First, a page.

Prisoner Of War Memorial
Vietnam Prisoner of War Memorial
- Vietnam Southeast Asia Pavilion
USAF Academy Colorado
Dedicated April 22nd 2015
After the Vietnam Memorial Pavilion was completed and dedicated in 2010, the USAFA class of 1970 deliberated with General Ronald Yates, class of 1960, to develop a fitting memorial to honor the 32 Academy graduates who served as POWs during the Vietnam war. General Yates, a strong advocate and admirer of POWs, suggested a bronze sculpture relief panel which would illustrate the brutal treatment of our POWs and the defiance and courage they displayed while in captivity. The plan was to install the sculpture panel on an outside wall at the newly dedicated Vietnam Pavilion.
To accomplish this goal the USAF Academy Association of Graduates under the leadership of General Yates, awarded the commission to sculptor James Nance, class of 1971. Interestingly, Jim had two indirect connections to POWs. First his father Bill Nance was a B-17 pilot who spent most of WW2 as a POW in Luft Stalag 3. Secondly, Nance was a young copilot on the second C-141 to fly into Hanoi to bring our prisoners home. During the project Jim had the privilege to meet and become friends with many of the POWS who were gracious and eager to provide him with historical feedback and artistic critique.
After several months of collaborating effort and drawings, General Yates and Jim Nance arrived at a suitable design. The memorial was to be a bas relief sculpture and text panel measuring 12 feet wide and 5 feet tall, divided into three panels. The center of the panel was to be a Bas relief sculpture of a prisoner bound on his Knees enduring the rope torture. The left panel was to bear dedication text and crests and the right panel the names of all 32 Academy graduates who served as POWs.The traditional classical method of sculpting a Bas relief panel is to first sculpt a figure in the full round and then use that figure to sculpt the relief. Jim spent six months creating a 40 inch tall (if standing) clay figure of the POW. He is shown in a forced kneeling position with his ankles shackled and feet off the ground, a technique used by the Vietnamese to inflict maximum pain and prevent the prisoner from sitting back. His hands are tied behind his back and a rope is cinched tightly to bring the elbows together, which would also create incredible pain. His mouth is also gaged to stifle screams of pain. Often newly captured prisoners were subjected to this treatment on their first day in captivity. While in this position, a rope was lowered from a pully in the ceiling and hooked onto the rope around the wrists. Finally the prisoner was brutally hauled up off the ground with the rope by the hands and both shoulders would dislocate. To illustrate the defiance of the prisoner, Nance added a subtle detail visible in the middle finger of the bound right hand. The prisoners face is in pain but Nance tried hard to depict determination and defiance rather than submission.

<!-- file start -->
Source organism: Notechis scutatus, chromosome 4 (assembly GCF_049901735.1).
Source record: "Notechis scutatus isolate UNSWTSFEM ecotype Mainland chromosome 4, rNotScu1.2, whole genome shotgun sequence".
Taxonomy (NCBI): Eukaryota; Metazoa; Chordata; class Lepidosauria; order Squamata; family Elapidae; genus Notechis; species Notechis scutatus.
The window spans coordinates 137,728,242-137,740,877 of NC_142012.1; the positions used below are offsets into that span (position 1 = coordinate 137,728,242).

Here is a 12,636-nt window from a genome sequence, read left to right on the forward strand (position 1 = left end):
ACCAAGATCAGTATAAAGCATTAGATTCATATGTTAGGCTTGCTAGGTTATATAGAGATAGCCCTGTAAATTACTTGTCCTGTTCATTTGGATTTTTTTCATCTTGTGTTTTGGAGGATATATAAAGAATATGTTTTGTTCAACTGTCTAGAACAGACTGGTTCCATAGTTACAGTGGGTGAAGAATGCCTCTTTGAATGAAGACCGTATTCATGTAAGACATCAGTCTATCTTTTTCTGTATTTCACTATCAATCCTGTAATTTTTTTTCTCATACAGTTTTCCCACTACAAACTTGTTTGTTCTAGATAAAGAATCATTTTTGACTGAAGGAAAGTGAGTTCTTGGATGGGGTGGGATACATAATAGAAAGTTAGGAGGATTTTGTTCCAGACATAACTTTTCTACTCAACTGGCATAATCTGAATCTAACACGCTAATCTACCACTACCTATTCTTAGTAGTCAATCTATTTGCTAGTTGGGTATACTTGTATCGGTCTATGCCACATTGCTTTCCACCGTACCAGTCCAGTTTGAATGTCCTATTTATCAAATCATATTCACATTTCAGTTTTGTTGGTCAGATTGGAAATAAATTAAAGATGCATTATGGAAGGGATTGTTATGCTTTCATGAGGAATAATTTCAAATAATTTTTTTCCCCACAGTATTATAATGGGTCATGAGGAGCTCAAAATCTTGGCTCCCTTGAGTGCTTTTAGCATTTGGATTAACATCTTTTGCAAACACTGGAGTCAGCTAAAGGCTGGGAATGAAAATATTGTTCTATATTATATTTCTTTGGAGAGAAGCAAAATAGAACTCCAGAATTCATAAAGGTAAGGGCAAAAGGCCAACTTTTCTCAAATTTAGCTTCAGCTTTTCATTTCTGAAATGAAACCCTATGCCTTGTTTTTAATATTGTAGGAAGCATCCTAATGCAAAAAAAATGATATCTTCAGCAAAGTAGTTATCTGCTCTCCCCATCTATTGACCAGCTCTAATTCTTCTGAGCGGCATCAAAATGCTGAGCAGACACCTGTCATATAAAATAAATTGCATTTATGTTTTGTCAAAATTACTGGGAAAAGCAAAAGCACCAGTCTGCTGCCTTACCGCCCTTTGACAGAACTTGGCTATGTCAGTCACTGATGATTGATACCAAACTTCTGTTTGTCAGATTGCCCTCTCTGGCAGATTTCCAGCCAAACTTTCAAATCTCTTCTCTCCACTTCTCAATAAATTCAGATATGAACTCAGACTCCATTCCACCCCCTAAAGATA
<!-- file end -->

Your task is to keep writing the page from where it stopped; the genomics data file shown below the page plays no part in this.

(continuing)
As a portrait artist, Nance tries to avoid creating a generic figure out of thin air. To this end he needed a suitable model. An email to the Cadet Wing Commandant’s office with a request for a model yielded him over 500 selfies from cadets who were volunteering to be his model. After combing through the entries he and General Yates selected 3 finalists. Jim then meet with all three and took photos. Jim and General Yates both agreed to use Cadet first Class Joseph Fletcher class of 2012. When Joe was modeling for the project he was so gung ho that Jim was afraid he might hurt himself when he had his classmates tie him up. Joe was an enthusiastic model and his attitude and physical appearance added to the power of the clay maquette.
After the completed 40 inch clay maquette was approved by the AOG board of Directors, Jim set about sculpting the bas relief panel. Relief sculpture is a very subtle art form and constant reference to the full round figure allowed him to identify and refine the subtle planes of a relief. Although from the front the relief looks almost full round, the maximum projection at the shoulder is only 1 inch.The side panels were designed by Nance and General Yates and cast by Mathews bronze in Pittsburg. Once all the components were cast, Jims local foundry, Bronze services in Loveland, created a stainless steel superstructure and welded all the parts together.
During the Vietnam war, concerned citizens and family wore copper bracelets bearing the name of a POW or KIA (Killed in Action) service member. After the POWS returned home, thousands of people mailed their bracelets to the POW whose name they wore. Many thousands more kept the bracelets as a remembrance. Before the POW memorial was cast, the AOG put out a call for volunteers to mail in their bracelets which would be melted into the bronze for the casting. Many of the POWs donated their extra copies and many others sent in their only cherished bracelet. One widow of a KIA service member sent in her husbands bracelet and stated that it gave her comfort to think her bracelet and her husband’s memory would become a integral part of the memorial
The dedication occurred on 22 April 2015 and was attended by 21 of the 32 former POWs, family, and other graduates. The ceremony capped a week long event designed to give these heroes the honor they deserved. This was the first time many had seen each other since 1973 when they were released. The keynote speaker was General Eddie Mechenbier, the senior ranking Academy POW. At the conclusion of the ceremony, the POWs presented General Yates with a cast fragment of the bound hands complete with a flat white back side on which all POWs present signed.